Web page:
Lennie Bush

Dependable jazz double-bassist and early bebop enthusiast

An old jazz-world maxim used to be "If you are forming a band, always start by hiring a really good double-bass player." Another word of advice often passed on to aspiring jazz improvisers was "If you get into trouble during your solo, listen to the bass line."

Leonard Walter Bush, double-bass player: born London 6 June 1927; married (one son); died 15 June 2004.

An old jazz-world maxim used to be "If you are forming a band, always start by hiring a really good double-bass player." Another word of advice often passed on to aspiring jazz improvisers was "If you get into trouble during your solo, listen to the bass line."

Lennie Bush totally understood and unfailingly provided the instrument's primary functions in ensemble performance. Throughout a 60-year career he dedicated himself to laying down an unerring sense of time, rich tone, and perfect harmonic direction. Over the past 20 years young double-bass virtuosi with flying fingers have been appearing from all continents. Lennie Bush admired them, but concentrated on the crucial business of underpinning the band with the most luxuriant and dependable of suspension systems. Colleagues gratefully came to realise that there would be no bumpy rides with Bush.

Lennie Bush was born in 1927 at Shepherd's Bush in west London and was a childhood victim of polio. It left him with a permanent limp, but in his adult years his arrival at a gig, with rolling gait and handsome, craggy smile, gave musicians and fans a feeling of pleasant expectation. He studied violin as a youngster, but, as Louis Armstrong put it, "the doggone thing grew up on him".

His move to the biggest and lowest-pitched member of the violin family happened when he was 16, and a year later, in 1944, he was working the halls as a member of a variety act called "The Rolling Stones and Dawn". Next came jobs with a variety of dance bands. He also toured regularly with the swing-style jazz trumpeter Nat Gonella's band (which included the emerging stars Kenny Graham and Phil Seaman), and with the smooth British-based American Roy Fox.

The arrival from America of the new and complex bebop sounds in jazz had happily coincided with Bush's arrival on the British jazz scene. He was one of the many young men (Ronnie Scott and John Dankworth among them) who set about discovering everything they could about the new musical developments, and in December 1948 was one of the coterie of enthusiasts who founded Club Eleven in a rehearsal room in Windmill Street, London.

From this Soho base came the first accomplished British bebop sounds. Dankworth says "Lennie was there, and for half a century he occupied the throne as Britain's most senior bebop bassist." Many younger up-and-coming bassists came to listen, and learn. The veteran Spike Heatley says,

Lennie was the most influential player in my early career. He was never flashy, and although his technique was unorthodox he could really drive and anchor a rhythm section. He could even make poor drummers play good time.

He worked on his technique, studying with James Merret Snr at the Guildhall School of Music and consequently became "a man for all sessions". Through the following decades Bush remained busy as both jazzman and studio musician, playing for films, television, commercials and albums. The sheer quality and dependability of his playing was appreciated by everyone, and he developed musical associations with top names like Ronnie Scott, Jimmy Deucher, Victor Feldman, Dizzy Reece, Tony Kinsey, Tony Crombie, Alan Clare, Stan Tracey, Kenny Baker and Don Lusher. One particularly close relationship was with the drummer and bandleader Jack Parnell, whose ATV Orchestra Lennie joined in 1957.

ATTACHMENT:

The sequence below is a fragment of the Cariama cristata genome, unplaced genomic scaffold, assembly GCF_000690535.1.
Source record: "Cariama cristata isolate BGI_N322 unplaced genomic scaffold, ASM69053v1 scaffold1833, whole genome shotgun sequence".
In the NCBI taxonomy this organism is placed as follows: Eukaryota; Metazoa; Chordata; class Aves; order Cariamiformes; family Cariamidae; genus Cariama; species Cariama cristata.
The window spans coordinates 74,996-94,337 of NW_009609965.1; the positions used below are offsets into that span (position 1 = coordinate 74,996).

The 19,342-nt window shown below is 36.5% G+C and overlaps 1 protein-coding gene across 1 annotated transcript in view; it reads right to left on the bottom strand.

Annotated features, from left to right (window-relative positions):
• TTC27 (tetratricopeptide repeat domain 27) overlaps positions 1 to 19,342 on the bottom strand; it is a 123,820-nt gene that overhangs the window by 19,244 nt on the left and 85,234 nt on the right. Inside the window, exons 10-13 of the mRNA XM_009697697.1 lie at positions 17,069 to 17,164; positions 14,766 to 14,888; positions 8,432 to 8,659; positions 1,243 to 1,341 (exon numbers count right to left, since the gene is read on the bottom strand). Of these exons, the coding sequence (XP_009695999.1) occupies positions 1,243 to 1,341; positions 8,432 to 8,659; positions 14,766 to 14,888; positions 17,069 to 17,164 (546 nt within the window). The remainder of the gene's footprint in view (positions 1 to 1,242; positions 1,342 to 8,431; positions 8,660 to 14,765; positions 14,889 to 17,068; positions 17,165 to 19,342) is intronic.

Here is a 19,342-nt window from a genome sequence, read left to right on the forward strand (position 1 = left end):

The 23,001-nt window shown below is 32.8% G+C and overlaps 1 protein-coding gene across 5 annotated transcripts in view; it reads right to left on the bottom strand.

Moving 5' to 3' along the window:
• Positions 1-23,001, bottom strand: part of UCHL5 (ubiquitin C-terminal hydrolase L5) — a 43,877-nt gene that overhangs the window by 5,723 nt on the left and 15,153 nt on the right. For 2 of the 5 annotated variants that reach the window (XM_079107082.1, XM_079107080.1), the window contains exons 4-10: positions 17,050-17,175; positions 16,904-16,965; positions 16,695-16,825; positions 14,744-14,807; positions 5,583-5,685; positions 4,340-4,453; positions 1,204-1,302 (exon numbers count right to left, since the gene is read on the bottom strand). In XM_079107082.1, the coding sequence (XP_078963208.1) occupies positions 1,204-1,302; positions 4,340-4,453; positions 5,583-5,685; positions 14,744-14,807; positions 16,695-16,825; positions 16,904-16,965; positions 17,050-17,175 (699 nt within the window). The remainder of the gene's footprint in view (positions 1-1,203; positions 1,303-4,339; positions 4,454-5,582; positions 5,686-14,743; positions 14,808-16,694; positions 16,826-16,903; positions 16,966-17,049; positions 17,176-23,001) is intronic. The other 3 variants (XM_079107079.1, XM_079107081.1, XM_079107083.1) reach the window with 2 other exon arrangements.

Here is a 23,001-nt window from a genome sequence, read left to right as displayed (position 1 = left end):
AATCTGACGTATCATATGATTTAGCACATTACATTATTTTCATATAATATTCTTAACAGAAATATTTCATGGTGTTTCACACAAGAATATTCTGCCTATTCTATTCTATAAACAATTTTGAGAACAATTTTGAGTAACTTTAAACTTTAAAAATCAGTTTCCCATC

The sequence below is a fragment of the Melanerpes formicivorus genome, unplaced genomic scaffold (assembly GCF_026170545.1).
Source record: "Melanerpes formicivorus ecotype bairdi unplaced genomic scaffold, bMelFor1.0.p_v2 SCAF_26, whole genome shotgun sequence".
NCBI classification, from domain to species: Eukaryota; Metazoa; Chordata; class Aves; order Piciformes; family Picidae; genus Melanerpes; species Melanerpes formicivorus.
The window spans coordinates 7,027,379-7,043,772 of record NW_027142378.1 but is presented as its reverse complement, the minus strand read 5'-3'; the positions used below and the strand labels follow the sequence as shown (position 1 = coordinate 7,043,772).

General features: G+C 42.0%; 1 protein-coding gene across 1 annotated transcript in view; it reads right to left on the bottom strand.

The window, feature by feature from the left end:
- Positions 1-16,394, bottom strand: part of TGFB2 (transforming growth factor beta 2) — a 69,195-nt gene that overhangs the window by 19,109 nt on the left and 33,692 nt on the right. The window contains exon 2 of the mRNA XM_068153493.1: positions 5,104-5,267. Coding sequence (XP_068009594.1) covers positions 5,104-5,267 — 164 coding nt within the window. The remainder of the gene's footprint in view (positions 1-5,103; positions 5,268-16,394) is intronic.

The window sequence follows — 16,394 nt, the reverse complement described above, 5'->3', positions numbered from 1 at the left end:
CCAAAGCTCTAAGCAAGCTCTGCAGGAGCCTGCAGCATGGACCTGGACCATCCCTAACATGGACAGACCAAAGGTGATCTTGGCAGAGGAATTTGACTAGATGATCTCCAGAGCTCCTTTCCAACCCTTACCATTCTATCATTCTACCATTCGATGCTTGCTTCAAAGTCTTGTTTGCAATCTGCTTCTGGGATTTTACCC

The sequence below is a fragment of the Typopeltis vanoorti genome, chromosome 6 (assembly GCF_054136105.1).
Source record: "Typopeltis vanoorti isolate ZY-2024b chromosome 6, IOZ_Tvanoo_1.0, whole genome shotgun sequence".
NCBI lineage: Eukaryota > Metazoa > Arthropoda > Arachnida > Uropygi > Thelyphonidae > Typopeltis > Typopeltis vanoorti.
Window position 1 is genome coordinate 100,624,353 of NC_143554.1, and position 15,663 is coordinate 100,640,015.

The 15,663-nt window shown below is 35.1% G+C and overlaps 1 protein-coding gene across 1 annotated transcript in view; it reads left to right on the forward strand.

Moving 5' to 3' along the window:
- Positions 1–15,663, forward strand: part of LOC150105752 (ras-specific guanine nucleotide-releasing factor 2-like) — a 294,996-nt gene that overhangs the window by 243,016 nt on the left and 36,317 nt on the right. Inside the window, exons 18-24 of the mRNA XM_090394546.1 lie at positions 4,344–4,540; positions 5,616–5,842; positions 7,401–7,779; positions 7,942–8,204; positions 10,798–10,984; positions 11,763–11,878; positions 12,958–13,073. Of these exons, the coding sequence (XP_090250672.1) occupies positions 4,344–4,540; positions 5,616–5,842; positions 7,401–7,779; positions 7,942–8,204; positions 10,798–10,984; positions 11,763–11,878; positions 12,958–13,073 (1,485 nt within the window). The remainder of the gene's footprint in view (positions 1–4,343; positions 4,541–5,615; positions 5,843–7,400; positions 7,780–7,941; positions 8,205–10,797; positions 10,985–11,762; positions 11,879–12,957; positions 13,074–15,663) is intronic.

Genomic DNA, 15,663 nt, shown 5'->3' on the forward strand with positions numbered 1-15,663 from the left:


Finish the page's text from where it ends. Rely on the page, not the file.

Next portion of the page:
He was also in demand with overseas jazz stars, touring with Benny Goodman several times in Europe, appearing with Louis Armstrong in London in 1956, and accompanying many others, including Zoot Sims, Roy Eldridge, Joe Pass and Stephane Grappelli.

Lennie Bush and his wife Anne moved out of the London area a few years ago to Long Melford in Suffolk. Although semi-retired, he continued to practise assiduously each day and post to friends cassettes containing music which he had discovered and was enthusiastic about.

Campbell Burnap



Suggested Topics
News
Monkey business: Serkis is the king of the non-human character performance
peopleFirst Gollum, then King Kong - now the actor is swinging through trees in Dawn of the Planet of the Apes
Arts and Entertainment
Blackman: Landscape of children’s literature does not reflect the cultural diversity of young people
booksMalorie Blackman appeals for a better ethnic mix of authors and characters and the illustrator Quentin Blake comes to the rescue
Sport
Thiago Silva pulls Arjen Robben back to concede a penalty
world cup 2014Brazil 0 Netherlands 3: More misery for hosts as Dutch take third place
Sport
Robin van Persie hands his third-place medal to a supporter
Van Persie gives bronze medal to eccentric fan moments after being handed it by Blatter
PROMOTED VIDEO
Have you tried new the Independent Digital Edition apps?
News
ebookA unique anthology of reporting and analysis of a crucial period of history
News
Ian Thorpe had Rio 2016 in his sights
people
Life and Style
Swimsuit, £245, by Agent Provocateur
fashion

Diving in at the deep end is no excuse for shirking the style stakes

News
scienceScientists have developed a material so dark you can't see it...
Voices
Mrs Brown's Boy: D'Movie has been a huge commercial success
voicesWhen it comes to national stereotyping, the Irish know it can pay to play up to outsiders' expectations, says DJ Taylor
Arts and Entertainment
Curtain calls: Madani Younis
theatreMadani Younis wants the neighbourhood to follow his work as closely as his audiences do
Life and Style
Douglas McMaster says the food industry is ‘traumatised’